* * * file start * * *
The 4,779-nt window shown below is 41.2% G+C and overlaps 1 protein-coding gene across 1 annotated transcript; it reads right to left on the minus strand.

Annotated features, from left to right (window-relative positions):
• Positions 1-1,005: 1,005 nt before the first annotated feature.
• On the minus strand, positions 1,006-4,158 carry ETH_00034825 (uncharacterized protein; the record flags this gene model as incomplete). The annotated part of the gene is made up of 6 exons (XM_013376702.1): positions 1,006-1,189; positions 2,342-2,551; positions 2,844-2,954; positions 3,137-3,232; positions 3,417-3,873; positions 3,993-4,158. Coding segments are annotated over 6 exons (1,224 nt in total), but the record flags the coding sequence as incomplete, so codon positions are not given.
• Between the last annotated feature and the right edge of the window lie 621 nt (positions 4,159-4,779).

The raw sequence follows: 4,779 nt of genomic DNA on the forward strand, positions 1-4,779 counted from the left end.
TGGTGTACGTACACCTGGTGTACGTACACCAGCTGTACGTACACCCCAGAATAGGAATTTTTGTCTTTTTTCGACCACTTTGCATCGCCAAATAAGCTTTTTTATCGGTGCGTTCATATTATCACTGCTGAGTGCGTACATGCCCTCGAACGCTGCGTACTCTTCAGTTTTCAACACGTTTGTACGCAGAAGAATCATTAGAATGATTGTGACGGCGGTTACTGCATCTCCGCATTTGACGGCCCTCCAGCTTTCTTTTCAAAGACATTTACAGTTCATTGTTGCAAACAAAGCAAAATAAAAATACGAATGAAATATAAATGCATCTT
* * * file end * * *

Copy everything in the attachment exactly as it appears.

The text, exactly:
The 4,779-nt window shown below is 41.2% G+C and overlaps 1 protein-coding gene across 1 annotated transcript; it reads right to left on the minus strand.

Annotated features, from left to right (window-relative positions):
• Positions 1-1,005: 1,005 nt before the first annotated feature.
• On the minus strand, positions 1,006-4,158 carry ETH_00034825 (uncharacterized protein; the record flags this gene model as incomplete). The annotated part of the gene is made up of 6 exons (XM_013376702.1): positions 1,006-1,189; positions 2,342-2,551; positions 2,844-2,954; positions 3,137-3,232; positions 3,417-3,873; positions 3,993-4,158. Coding segments are annotated over 6 exons (1,224 nt in total), but the record flags the coding sequence as incomplete, so codon positions are not given.
• Between the last annotated feature and the right edge of the window lie 621 nt (positions 4,159-4,779).

The raw sequence follows: 4,779 nt of genomic DNA on the forward strand, positions 1-4,779 counted from the left end.
TGGTGTACGTACACCTGGTGTACGTACACCAGCTGTACGTACACCCCAGAATAGGAATTTTTGTCTTTTTTCGACCACTTTGCATCGCCAAATAAGCTTTTTTATCGGTGCGTTCATATTATCACTGCTGAGTGCGTACATGCCCTCGAACGCTGCGTACTCTTCAGTTTTCAACACGTTTGTACGCAGAAGAATCATTAGAATGATTGTGACGGCGGTTACTGCATCTCCGCATTTGACGGCCCTCCAGCTTTCTTTTCAAAGACATTTACAGTTCATTGTTGCAAACAAAGCAAAATAAAAATACGAATGAAATATAAATGCATCTT